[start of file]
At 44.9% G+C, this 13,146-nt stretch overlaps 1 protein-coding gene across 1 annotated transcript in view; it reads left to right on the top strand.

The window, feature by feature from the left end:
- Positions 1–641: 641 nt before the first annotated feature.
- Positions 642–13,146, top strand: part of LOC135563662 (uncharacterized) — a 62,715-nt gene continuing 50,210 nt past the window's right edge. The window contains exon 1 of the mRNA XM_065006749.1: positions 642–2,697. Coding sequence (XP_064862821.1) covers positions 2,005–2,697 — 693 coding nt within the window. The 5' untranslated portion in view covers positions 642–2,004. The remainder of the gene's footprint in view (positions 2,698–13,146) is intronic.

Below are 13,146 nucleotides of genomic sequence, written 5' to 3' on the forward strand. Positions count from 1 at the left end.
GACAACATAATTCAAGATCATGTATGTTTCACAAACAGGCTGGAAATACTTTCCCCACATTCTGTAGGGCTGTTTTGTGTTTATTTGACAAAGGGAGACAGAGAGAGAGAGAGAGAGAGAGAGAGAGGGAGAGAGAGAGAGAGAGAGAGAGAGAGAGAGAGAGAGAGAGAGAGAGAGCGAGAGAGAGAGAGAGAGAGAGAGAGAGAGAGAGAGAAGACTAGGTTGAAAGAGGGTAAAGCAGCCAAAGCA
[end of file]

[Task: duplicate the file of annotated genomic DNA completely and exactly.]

At 44.9% G+C, this 13,146-nt stretch overlaps 1 protein-coding gene across 1 annotated transcript in view; it reads left to right on the top strand.

The window, feature by feature from the left end:
- Positions 1–641: 641 nt before the first annotated feature.
- Positions 642–13,146, top strand: part of LOC135563662 (uncharacterized) — a 62,715-nt gene continuing 50,210 nt past the window's right edge. The window contains exon 1 of the mRNA XM_065006749.1: positions 642–2,697. Coding sequence (XP_064862821.1) covers positions 2,005–2,697 — 693 coding nt within the window. The 5' untranslated portion in view covers positions 642–2,004. The remainder of the gene's footprint in view (positions 2,698–13,146) is intronic.

Below are 13,146 nucleotides of genomic sequence, written 5' to 3' on the forward strand. Positions count from 1 at the left end.
GACAACATAATTCAAGATCATGTATGTTTCACAAACAGGCTGGAAATACTTTCCCCACATTCTGTAGGGCTGTTTTGTGTTTATTTGACAAAGGGAGACAGAGAGAGAGAGAGAGAGAGAGAGAGAGGGAGAGAGAGAGAGAGAGAGAGAGAGAGAGAGAGAGAGAGAGAGAGAGAGCGAGAGAGAGAGAGAGAGAGAGAGAGAGAGAGAGAGAAGACTAGGTTGAAAGAGGGTAAAGCAGCCAAAGCA